Separation anxiety in dogs is a heartbreaking and frustrating condition for pets and their people. Coming home to an anxious, panting dog amidst a pile of destroyed couch cushions wears on your relationship. In fact, separation anxiety is one of the leading behaviors that leads to pet surrender or rehoming. Unfortunately, your canine companion will be left to her own devices at some point in her life, even if you work from home or have a household of people with alternating schedules. Teach your pooch coping skills to keep her calm when she’s alone with these 10 tips:
- Diffuse calming pheromones. Adaptil products release “comforting messages”—the same messages mother dogs use to communicate with their puppies. These messages are called dog appeasing pheromones and provide a strong signal of security and support for dogs of all ages. Clinically proven to help dogs remain calm while alone, the Adaptil diffuser delivers results within seven days. Within 30 days, pet owners have noticed a 91% decrease in destruction to furniture and belongings, 75% less barking, and 65% less house soiling. Plug the diffuser into an outlet in your pet’s favorite room or fit the Adaptil collar to your dog’s neck for calming results.
- Try calming supplements. Natural supplements can help take the edge off your pet’s anxiety. More severe cases may require additional support, but supplements may help ease your dog’s mind, allowing her to relax when alone. Keep in mind that not all supplements are created equal. Ask us before starting a supplement in your pet’s separation anxiety treatment, as some ingredients can interact with medications, causing adverse effects.
- Swaddle your pet in a comforting wrap. Applying constant, gentle pressure helps relieve anxiety, similar to calming a person with autism or swaddling a newborn. The ThunderShirt follows the same concept, applying pressure to your pet’s body to calm her. With a success rate of higher than 80% and a money-back guarantee, give the ThunderShirt a try.
- Engage your dog’s mind. A bored pet finds her own entertainment, often getting into trouble. Keep her brain occupied with long-lasting treats, such as food puzzles, stuffed Kongs, and chew toys. Your dog may not even notice your absence when presented with a Kong stuffed full of frozen peanut butter.
- Tire out your pet. A tired dog is often less destructive than an energetic, bored dog. Take the time to go on long walks, play fetch, or enjoy off-leash runs to burn off extra energy.
- Teach calm behaviors. When at home, reward your pup for relaxed activities. Offer high value treats when your dog remains in a room without you, lays down by herself across the room, or sits before greeting you.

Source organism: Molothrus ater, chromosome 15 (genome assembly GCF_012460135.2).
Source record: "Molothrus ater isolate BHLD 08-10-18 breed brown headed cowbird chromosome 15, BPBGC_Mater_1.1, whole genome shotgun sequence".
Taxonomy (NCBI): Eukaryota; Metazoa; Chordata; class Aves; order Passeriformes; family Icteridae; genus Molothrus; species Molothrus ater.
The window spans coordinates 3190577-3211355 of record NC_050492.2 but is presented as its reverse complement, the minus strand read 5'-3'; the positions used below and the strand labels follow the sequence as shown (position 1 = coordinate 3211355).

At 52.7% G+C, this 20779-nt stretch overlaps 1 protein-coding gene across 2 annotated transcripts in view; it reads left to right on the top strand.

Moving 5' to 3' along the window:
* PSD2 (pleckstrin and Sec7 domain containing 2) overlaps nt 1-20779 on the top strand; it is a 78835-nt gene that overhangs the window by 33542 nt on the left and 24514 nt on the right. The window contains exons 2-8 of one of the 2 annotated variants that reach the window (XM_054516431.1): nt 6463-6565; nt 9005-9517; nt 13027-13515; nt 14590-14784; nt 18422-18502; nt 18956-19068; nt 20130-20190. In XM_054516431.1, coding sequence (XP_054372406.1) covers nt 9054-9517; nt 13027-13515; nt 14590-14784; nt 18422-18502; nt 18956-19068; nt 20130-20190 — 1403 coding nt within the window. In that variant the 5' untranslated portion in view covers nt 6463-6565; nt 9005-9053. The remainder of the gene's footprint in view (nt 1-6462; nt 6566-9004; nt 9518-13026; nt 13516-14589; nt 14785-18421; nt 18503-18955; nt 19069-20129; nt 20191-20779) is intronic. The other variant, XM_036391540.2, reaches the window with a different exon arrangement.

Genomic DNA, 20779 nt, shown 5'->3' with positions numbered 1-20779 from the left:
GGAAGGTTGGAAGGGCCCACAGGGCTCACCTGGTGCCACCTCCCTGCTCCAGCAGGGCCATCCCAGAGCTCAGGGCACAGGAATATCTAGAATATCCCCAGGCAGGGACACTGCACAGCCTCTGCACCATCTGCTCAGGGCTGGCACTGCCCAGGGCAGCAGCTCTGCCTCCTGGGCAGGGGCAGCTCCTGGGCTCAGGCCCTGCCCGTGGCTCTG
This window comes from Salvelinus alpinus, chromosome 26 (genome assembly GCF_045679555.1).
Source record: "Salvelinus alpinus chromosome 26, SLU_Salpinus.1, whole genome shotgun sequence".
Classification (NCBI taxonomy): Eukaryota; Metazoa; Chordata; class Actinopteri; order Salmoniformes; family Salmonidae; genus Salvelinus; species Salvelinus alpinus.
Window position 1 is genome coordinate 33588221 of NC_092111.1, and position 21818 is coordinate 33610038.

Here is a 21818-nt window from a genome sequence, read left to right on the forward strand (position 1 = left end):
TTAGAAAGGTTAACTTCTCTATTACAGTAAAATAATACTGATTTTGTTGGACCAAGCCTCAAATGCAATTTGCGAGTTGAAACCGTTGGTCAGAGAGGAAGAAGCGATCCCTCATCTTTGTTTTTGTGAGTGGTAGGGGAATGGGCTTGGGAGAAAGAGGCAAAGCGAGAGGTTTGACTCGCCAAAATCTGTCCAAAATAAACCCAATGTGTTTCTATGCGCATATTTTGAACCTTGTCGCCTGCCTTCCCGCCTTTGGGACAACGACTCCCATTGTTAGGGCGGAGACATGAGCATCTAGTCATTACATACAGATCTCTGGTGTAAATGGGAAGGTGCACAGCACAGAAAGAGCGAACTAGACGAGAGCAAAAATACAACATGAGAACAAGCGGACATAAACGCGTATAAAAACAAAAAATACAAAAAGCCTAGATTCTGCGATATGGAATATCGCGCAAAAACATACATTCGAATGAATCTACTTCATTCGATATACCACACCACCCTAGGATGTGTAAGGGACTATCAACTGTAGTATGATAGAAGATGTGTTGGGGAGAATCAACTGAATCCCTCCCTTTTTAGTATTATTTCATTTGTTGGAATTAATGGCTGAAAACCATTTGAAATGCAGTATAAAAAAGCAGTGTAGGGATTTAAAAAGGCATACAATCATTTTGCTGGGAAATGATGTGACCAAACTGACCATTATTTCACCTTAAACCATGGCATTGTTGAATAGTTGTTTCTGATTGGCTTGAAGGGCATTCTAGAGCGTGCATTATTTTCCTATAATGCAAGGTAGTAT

- Keep greetings and departures calm and relaxed. It’s natural to want to shower your beloved pet with affection when you return home and heavily reassure her of your return upon leaving, but these over-the-top interactions only heighten your pet’s anxiety. Instead, keep your greetings and departures low-key and relaxed. When leaving, toss your pet her favorite long-lasting treat and stroll out the door. Upon your return, ignore your pet until she’s calm, and consider training her to sit before she receives attention.
- Unlink departure cues. Dogs are smart. They learn about their environment continuously, even if you don’t believe you’re doing any training. For example, you pick up your dog’s leash and she immediately spins into action, eagerly anticipating a walk. The same sequence of events trigger separation anxiety in dogs, but it’s with putting on shoes, picking up your purse, and grabbing your keys. These departure cues signal your imminent absence to your intelligent dog. Destroy the link between these cues and leaving by sitting down to watch TV, fixing a snack, or reading a book after picking up your keys or shoes.
- Speak with your veterinary team about anti-anxiety medication. Chronic anxiety takes a toll on both you and your pet. Discuss pharmaceutical options to help calm your pet if her anxiety is unmanageable. Depending on the severity of your pet’s panic, we have short-term and long-term options available.
- Hire a dog walker or enroll your pup in doggy daycare. Even if you can’t always be with your furry friend, someone else can step in. Hire a dog walker to visit your pet several times throughout the day, or skip the hassle and enroll your pooch in doggy daycare. Hanging out surrounded by human and canine companions ensures your pet is never alone and is under the watchful eye of professional staff. For more questions about doggy daycare options at our sister location in Conroe, head over to their website.
Stressed about leaving your pet alone? We can help ease the anxiety—give us a call.